2. The Boy with the Cuckoo Clock Heart (audio book), by Mathias Malzieu
3. The Sun Also Rises (audio book), by Ernest Hemingway
4. The Witch of Portobello, by Paulo Coelho
5. After the Dance: A Walk Through Carnival in Jacmel, Haiti, by Edwidge Danticat
7. Chasing the Dragon, by Nicholas Kaufmann
8. Brideshead Revisited (audio book), by Evelyn Waugh
9. Woman on the Edge of Time, by Marge Piercy
10. Fables: The Good Prince, by Bill Willingham

You can my reviews of these here.

Book Review – Breathers: A Zombie's Lament, by S.G. Browne

Browne, S. G. - Breathers (2009 TPB)In this darkly comic take on the zombie story, Browne presents a world in which the dead arise, but instead of being brainless shuffling corpses, they are actually intelligent and only occasionally shuffling corpses. After a car crash in which both he and his wife die, Andy finds himself embalmed and shuffling away from the mortuary on a distortedly broken ankle. His afterlife is immediately beset with problems, as he is now considered a worthless subhuman with out any of the basic rights that the living enjoy.

Andy spends his time watching reruns in his parent’s basement (with the door locked, because they are embarrassed of him), being shouted at and pelted with food when he walks down the street, trying to keep from falling apart by getting his fix of formaldehyde, and once a week going to Undead Anonymous meetings with others who are in his same situation. His daily depression is compounded by the fact that he cannot even speak of his problems to his therapist. Things begin to turn around for him, however, when he falls for another zombie who sucks on lipstick and makeup to get her fix of formaldehyde.

I love the dark humor and the clever writing style. You are made to wholly sympathize with the zombies and their plight to the point that humans, also known as breathers, seem to be one dimensional. Every breather is so disgusted with zombies that they are cruel and vicious to them (even the mother who tries to be nice still falls short). The reaction of just about every Breather when they see a zombie is either to scream or to quiver in fear. In a way this was necessary to your sympathy for the zombies, but it also made the world seem somewhat flat. For it seems to me, if zombies were a regular occurrence in the world, they would be treated just as often as a mundane annoyance rather then always objects of terror. Furthermore, we are really attached to our loved ones, and I have to imagine that a percentage of humans would look on their undead family members as slightly smelly loved ones, and that they would insist that their loved ones be treated by respect at large. But then I may be over analyzing, and the hateful and oppressive treatment of the zombies in this book — who often seem more human in comparison — is what allows the reader to maintain sympathize with them.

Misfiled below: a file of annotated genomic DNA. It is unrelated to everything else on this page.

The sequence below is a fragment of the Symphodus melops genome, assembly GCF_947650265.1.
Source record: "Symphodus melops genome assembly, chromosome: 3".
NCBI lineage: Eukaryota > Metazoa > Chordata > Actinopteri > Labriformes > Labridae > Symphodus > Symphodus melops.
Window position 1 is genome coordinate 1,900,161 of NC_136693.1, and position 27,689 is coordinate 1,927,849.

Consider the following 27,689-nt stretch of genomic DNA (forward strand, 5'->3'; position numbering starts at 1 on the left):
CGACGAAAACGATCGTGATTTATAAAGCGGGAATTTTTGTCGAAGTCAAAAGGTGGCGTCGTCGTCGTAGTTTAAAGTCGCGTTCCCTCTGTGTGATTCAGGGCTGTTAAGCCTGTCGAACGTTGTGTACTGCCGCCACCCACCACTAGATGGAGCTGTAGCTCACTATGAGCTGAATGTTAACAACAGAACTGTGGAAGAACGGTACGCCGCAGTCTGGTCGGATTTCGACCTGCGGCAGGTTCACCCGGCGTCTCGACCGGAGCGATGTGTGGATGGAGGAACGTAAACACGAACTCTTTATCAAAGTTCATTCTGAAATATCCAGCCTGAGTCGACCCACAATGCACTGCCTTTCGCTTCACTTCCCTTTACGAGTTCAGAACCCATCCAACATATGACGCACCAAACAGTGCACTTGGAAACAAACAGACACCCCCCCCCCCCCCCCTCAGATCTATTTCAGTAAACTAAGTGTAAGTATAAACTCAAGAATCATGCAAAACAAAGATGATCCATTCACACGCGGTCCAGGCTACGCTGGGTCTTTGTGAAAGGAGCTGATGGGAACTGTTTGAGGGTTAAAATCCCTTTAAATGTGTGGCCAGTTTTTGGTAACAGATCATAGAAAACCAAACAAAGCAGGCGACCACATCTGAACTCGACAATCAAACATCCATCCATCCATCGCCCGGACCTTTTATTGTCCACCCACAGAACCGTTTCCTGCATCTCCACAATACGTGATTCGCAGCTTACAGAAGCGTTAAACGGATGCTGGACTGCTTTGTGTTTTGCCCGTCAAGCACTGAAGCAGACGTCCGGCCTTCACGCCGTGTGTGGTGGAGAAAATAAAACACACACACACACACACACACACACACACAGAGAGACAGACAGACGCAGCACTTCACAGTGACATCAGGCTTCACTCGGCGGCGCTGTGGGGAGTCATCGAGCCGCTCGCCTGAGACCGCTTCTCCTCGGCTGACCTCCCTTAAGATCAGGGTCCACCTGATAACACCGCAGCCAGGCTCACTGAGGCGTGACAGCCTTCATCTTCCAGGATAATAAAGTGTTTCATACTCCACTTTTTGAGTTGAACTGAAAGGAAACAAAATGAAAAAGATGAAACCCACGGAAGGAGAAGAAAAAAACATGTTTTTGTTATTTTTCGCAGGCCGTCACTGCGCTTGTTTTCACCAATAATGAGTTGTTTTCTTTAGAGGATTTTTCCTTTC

But all that aside, Breathers is a great zombie love story, or zombie revolution story (depending on your point of view).

[x-posted to my livejournal. If you feel inclined, you can comment either here or there.]